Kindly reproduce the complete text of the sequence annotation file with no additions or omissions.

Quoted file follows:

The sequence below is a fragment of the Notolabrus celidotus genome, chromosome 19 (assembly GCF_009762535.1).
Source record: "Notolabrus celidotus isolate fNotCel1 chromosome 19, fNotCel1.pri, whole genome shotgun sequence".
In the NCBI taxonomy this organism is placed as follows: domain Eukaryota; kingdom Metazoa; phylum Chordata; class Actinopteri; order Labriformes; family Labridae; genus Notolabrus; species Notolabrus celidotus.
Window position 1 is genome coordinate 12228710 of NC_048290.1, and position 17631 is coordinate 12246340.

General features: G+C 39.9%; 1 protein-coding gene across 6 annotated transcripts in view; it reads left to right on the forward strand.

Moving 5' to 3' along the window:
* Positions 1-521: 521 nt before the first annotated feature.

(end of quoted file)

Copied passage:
The sequence below is a fragment of the Notolabrus celidotus genome, chromosome 19 (assembly GCF_009762535.1).
Source record: "Notolabrus celidotus isolate fNotCel1 chromosome 19, fNotCel1.pri, whole genome shotgun sequence".
In the NCBI taxonomy this organism is placed as follows: domain Eukaryota; kingdom Metazoa; phylum Chordata; class Actinopteri; order Labriformes; family Labridae; genus Notolabrus; species Notolabrus celidotus.
Window position 1 is genome coordinate 12228710 of NC_048290.1, and position 17631 is coordinate 12246340.

General features: G+C 39.9%; 1 protein-coding gene across 6 annotated transcripts in view; it reads left to right on the forward strand.

Moving 5' to 3' along the window:
* Positions 1-521: 521 nt before the first annotated feature.